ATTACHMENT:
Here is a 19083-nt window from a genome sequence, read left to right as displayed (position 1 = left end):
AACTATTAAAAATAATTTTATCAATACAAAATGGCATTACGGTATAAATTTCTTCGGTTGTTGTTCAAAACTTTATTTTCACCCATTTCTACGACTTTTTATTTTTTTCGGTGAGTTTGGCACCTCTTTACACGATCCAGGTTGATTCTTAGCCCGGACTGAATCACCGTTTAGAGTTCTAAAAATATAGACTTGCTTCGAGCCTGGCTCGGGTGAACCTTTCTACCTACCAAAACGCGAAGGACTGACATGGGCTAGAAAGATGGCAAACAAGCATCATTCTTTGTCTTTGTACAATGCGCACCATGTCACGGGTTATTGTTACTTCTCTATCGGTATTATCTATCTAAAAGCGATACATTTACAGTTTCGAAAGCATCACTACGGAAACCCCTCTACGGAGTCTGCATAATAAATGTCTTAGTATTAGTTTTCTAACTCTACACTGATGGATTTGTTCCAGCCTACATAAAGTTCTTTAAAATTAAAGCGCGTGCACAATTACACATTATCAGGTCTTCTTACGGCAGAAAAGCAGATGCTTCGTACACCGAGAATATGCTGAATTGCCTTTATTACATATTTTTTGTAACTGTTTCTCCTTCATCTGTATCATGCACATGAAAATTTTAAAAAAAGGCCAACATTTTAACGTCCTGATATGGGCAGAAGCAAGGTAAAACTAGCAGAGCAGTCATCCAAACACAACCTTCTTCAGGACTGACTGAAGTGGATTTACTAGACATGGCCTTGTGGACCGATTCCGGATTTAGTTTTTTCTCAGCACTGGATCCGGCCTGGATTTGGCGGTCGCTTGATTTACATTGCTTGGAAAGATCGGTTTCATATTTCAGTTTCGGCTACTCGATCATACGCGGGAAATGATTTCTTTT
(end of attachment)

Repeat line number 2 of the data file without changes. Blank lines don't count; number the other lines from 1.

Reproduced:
AACTATTAAAAATAATTTTATCAATACAAAATGGCATTACGGTATAAATTTCTTCGGTTGTTGTTCAAAACTTTATTTTCACCCATTTCTACGACTTTTTATTTTTTTCGGTGAGTTTGGCACCTCTTTACACGATCCAGGTTGATTCTTAGCCCGGACTGAATCACCGTTTAGAGTTCTAAAAATATAGACTTGCTTCGAGCCTGGCTCGGGTGAACCTTTCTACCTACCAAAACGCGAAGGACTGACATGGGCTAGAAAGATGGCAAACAAGCATCATTCTTTGTCTTTGTACAATGCGCACCATGTCACGGGTTATTGTTACTTCTCTATCGGTATTATCTATCTAAAAGCGATACATTTACAGTTTCGAAAGCATCACTACGGAAACCCCTCTACGGAGTCTGCATAATAAATGTCTTAGTATTAGTTTTCTAACTCTACACTGATGGATTTGTTCCAGCCTACATAAAGTTCTTTAAAATTAAAGCGCGTGCACAATTACACATTATCAGGTCTTCTTACGGCAGAAAAGCAGATGCTTCGTACACCGAGAATATGCTGAATTGCCTTTATTACATATTTTTTGTAACTGTTTCTCCTTCATCTGTATCATGCACATGAAAATTTTAAAAAAAGGCCAACATTTTAACGTCCTGATATGGGCAGAAGCAAGGTAAAACTAGCAGAGCAGTCATCCAAACACAACCTTCTTCAGGACTGACTGAAGTGGATTTACTAGACATGGCCTTGTGGACCGATTCCGGATTTAGTTTTTTCTCAGCACTGGATCCGGCCTGGATTTGGCGGTCGCTTGATTTACATTGCTTGGAAAGATCGGTTTCATATTTCAGTTTCGGCTACTCGATCATACGCGGGAAATGATTTCTTTT